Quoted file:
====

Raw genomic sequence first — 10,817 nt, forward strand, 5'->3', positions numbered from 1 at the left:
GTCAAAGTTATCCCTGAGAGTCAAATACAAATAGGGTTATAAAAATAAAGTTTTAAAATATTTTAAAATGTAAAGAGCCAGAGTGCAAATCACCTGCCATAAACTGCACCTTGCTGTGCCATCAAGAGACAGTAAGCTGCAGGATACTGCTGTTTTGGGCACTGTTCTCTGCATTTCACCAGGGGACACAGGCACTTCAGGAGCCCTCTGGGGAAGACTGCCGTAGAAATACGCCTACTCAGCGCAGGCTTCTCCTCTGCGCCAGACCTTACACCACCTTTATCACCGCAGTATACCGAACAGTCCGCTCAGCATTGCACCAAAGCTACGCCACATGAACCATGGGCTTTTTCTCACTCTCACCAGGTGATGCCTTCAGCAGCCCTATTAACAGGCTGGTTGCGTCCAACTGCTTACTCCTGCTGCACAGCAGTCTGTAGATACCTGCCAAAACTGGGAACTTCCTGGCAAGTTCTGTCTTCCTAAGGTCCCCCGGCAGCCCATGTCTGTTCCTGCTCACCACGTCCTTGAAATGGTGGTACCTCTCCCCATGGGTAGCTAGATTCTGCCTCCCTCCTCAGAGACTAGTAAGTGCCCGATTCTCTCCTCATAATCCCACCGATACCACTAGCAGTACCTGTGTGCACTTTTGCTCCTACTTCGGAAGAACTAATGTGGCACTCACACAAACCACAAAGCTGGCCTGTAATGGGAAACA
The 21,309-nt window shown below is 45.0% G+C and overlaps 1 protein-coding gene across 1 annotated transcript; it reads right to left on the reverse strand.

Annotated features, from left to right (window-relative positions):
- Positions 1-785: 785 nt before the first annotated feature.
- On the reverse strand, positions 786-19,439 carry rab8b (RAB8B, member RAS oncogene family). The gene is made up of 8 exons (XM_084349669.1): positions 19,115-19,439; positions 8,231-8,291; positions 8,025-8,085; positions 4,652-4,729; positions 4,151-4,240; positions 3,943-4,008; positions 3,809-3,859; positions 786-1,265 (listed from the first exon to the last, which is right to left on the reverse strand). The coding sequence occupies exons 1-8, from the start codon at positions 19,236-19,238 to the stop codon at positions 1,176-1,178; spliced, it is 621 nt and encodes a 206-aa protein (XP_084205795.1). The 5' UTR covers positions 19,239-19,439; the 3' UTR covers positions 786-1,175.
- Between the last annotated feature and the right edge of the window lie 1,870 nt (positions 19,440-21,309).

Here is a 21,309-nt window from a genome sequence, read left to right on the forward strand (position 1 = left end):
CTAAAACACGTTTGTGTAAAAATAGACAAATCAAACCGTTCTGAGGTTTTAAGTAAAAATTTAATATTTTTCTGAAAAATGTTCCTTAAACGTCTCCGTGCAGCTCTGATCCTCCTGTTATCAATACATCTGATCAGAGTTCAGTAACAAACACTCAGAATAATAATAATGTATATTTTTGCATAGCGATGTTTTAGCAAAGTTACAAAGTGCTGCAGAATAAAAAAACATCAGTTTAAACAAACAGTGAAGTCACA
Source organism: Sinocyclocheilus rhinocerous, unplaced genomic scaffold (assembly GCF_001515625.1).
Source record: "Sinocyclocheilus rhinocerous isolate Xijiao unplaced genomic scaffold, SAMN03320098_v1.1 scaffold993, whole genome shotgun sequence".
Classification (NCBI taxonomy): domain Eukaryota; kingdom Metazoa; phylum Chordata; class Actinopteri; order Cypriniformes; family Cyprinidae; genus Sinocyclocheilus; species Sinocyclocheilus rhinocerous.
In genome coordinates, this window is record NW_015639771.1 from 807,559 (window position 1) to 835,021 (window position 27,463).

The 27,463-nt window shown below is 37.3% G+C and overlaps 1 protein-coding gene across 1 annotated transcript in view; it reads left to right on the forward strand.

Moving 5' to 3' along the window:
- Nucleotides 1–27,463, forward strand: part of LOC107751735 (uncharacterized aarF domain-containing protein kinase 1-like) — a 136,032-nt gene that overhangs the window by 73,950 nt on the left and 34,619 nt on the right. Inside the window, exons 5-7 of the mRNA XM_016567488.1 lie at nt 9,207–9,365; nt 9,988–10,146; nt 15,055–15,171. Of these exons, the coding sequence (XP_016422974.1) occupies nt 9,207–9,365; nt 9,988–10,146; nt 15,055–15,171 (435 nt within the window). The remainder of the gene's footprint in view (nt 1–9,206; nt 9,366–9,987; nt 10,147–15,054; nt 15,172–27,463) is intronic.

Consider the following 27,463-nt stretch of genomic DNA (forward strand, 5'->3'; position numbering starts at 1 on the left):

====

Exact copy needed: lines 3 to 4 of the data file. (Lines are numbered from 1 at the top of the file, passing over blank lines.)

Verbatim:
The 21,309-nt window shown below is 45.0% G+C and overlaps 1 protein-coding gene across 1 annotated transcript; it reads right to left on the reverse strand.

Annotated features, from left to right (window-relative positions):